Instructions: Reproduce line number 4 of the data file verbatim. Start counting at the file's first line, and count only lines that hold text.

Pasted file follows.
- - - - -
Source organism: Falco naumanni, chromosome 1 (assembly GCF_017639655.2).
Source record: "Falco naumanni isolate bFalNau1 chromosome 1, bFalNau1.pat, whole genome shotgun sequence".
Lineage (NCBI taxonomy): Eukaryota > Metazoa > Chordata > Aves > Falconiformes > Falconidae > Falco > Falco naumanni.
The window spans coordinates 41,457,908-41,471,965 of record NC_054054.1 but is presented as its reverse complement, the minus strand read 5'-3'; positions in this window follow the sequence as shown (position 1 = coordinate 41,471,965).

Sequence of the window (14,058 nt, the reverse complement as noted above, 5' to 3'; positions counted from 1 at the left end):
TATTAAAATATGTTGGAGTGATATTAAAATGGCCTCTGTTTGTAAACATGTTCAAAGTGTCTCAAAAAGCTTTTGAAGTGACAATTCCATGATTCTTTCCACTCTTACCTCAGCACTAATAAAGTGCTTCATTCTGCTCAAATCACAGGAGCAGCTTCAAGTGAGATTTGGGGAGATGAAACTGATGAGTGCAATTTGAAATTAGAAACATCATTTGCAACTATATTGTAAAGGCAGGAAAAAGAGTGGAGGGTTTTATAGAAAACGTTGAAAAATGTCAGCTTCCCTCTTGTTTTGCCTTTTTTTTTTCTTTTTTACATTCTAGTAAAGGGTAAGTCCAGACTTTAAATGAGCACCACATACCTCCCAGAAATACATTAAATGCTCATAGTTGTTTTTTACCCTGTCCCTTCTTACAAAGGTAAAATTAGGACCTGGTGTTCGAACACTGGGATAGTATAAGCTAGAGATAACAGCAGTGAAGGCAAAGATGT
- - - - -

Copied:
The window spans coordinates 41,457,908-41,471,965 of record NC_054054.1 but is presented as its reverse complement, the minus strand read 5'-3'; positions in this window follow the sequence as shown (position 1 = coordinate 41,471,965).